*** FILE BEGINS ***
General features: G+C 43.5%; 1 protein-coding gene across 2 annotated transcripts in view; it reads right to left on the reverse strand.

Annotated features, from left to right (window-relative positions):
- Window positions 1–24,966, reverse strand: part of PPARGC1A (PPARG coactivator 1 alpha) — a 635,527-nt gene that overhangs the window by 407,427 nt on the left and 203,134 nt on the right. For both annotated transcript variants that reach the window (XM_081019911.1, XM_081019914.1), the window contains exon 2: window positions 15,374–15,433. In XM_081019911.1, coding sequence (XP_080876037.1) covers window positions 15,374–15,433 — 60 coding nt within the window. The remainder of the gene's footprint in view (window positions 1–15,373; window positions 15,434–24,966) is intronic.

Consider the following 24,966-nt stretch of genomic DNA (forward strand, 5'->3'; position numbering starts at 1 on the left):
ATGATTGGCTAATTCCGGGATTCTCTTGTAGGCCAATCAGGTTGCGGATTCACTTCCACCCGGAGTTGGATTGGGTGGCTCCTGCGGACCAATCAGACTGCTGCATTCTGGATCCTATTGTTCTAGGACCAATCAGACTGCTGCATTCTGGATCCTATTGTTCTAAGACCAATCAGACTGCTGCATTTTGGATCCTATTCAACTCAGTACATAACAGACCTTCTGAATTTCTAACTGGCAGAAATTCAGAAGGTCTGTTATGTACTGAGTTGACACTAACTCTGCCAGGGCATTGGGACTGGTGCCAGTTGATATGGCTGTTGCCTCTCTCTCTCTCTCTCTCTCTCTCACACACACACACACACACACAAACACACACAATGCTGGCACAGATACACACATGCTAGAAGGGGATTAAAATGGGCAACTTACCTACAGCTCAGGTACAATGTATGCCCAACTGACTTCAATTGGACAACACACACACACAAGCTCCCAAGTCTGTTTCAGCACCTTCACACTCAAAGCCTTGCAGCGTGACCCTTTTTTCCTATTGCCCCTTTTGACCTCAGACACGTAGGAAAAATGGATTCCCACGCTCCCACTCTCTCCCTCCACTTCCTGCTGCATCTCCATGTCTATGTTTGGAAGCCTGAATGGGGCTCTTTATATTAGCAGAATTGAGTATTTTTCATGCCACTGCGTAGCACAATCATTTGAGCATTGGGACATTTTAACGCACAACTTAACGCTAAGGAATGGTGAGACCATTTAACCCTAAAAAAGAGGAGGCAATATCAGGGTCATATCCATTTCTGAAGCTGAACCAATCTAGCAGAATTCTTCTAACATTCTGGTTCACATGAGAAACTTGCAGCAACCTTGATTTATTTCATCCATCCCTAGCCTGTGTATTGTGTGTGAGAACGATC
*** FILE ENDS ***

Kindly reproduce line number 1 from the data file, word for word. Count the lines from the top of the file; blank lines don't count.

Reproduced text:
General features: G+C 43.5%; 1 protein-coding gene across 2 annotated transcripts in view; it reads right to left on the reverse strand.